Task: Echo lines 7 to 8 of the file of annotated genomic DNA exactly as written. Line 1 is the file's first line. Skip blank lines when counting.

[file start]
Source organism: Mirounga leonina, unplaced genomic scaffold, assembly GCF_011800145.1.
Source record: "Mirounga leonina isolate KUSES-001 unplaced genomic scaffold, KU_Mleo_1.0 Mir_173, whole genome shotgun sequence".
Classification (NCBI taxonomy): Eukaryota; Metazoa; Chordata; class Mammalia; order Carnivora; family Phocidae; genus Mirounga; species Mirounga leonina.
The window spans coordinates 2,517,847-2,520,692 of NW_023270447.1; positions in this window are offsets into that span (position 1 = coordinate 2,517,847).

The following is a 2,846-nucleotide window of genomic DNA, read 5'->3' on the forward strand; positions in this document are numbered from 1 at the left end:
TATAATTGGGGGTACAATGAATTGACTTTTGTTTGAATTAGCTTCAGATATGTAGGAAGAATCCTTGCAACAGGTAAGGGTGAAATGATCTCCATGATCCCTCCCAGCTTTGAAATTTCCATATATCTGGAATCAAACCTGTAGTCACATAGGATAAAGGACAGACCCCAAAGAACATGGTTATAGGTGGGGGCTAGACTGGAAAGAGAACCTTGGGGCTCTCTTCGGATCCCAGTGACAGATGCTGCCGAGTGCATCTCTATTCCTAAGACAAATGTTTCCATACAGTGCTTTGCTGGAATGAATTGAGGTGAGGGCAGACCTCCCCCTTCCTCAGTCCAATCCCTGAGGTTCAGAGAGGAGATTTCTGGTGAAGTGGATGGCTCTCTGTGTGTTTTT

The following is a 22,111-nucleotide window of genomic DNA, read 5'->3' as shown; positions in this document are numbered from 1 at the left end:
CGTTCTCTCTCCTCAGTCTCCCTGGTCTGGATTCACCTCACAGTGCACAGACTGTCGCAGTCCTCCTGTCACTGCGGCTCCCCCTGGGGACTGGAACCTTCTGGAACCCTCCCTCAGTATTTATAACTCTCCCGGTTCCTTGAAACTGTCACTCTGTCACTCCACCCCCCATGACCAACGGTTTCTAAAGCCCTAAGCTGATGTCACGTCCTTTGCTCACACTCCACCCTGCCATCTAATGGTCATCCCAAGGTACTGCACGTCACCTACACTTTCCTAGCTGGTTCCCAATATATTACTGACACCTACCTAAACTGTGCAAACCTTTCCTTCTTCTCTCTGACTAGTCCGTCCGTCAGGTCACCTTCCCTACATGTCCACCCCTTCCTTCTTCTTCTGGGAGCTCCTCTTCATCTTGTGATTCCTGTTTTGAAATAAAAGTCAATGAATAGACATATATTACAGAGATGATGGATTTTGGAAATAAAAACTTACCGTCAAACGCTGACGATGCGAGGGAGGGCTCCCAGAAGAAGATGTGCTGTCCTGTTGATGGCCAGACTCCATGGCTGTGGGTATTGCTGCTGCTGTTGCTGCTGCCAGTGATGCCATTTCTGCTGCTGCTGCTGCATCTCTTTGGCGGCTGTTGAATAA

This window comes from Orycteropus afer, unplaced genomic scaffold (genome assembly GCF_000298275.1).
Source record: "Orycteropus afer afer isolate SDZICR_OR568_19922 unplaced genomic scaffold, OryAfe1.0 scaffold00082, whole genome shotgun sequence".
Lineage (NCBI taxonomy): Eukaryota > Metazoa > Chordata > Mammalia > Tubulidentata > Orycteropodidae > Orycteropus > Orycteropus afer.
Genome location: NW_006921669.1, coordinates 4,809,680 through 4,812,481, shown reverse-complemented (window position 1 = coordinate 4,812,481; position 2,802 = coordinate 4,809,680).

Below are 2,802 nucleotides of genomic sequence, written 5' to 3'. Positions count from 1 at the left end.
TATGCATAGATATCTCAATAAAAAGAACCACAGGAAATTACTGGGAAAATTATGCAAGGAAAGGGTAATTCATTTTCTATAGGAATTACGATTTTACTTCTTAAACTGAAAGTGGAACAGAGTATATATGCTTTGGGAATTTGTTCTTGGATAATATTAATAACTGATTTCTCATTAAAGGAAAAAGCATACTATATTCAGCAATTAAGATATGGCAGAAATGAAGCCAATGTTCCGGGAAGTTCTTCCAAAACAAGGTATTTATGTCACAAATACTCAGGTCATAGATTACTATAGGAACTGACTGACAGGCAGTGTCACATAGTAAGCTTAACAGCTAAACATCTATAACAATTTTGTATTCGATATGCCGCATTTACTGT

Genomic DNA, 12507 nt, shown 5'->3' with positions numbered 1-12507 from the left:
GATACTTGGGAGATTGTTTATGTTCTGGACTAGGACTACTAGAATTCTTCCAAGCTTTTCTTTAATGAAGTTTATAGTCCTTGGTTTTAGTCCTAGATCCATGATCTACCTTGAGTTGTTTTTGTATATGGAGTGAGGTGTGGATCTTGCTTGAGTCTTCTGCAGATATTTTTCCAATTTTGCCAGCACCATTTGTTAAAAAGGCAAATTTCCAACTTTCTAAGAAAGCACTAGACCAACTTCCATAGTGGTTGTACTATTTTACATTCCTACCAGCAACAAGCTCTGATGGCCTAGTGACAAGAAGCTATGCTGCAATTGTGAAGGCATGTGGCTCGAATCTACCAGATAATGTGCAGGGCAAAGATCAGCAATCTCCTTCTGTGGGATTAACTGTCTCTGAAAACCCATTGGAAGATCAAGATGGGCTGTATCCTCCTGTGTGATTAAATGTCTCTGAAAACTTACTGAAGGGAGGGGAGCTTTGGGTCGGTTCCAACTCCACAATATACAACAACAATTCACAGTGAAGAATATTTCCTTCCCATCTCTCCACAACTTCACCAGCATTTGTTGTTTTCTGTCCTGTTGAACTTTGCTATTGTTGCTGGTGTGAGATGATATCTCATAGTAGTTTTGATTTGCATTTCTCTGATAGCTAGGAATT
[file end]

The following is a 22,111-nucleotide window of genomic DNA, read 5'->3' as shown; positions in this document are numbered from 1 at the left end:
CGTTCTCTCTCCTCAGTCTCCCTGGTCTGGATTCACCTCACAGTGCACAGACTGTCGCAGTCCTCCTGTCACTGCGGCTCCCCCTGGGGACTGGAACCTTCTGGAACCCTCCCTCAGTATTTATAACTCTCCCGGTTCCTTGAAACTGTCACTCTGTCACTCCACCCCCCATGACCAACGGTTTCTAAAGCCCTAAGCTGATGTCACGTCCTTTGCTCACACTCCACCCTGCCATCTAATGGTCATCCCAAGGTACTGCACGTCACCTACACTTTCCTAGCTGGTTCCCAATATATTACTGACACCTACCTAAACTGTGCAAACCTTTCCTTCTTCTCTCTGACTAGTCCGTCCGTCAGGTCACCTTCCCTACATGTCCACCCCTTCCTTCTTCTTCTGGGAGCTCCTCTTCATCTTGTGATTCCTGTTTTGAAATAAAAGTCAATGAATAGACATATATTACAGAGATGATGGATTTTGGAAATAAAAACTTACCGTCAAACGCTGACGATGCGAGGGAGGGCTCCCAGAAGAAGATGTGCTGTCCTGTTGATGGCCAGACTCCATGGCTGTGGGTATTGCTGCTGCTGTTGCTGCTGCCAGTGATGCCATTTCTGCTGCTGCTGCTGCATCTCTTTGGCGGCTGTTGAATAA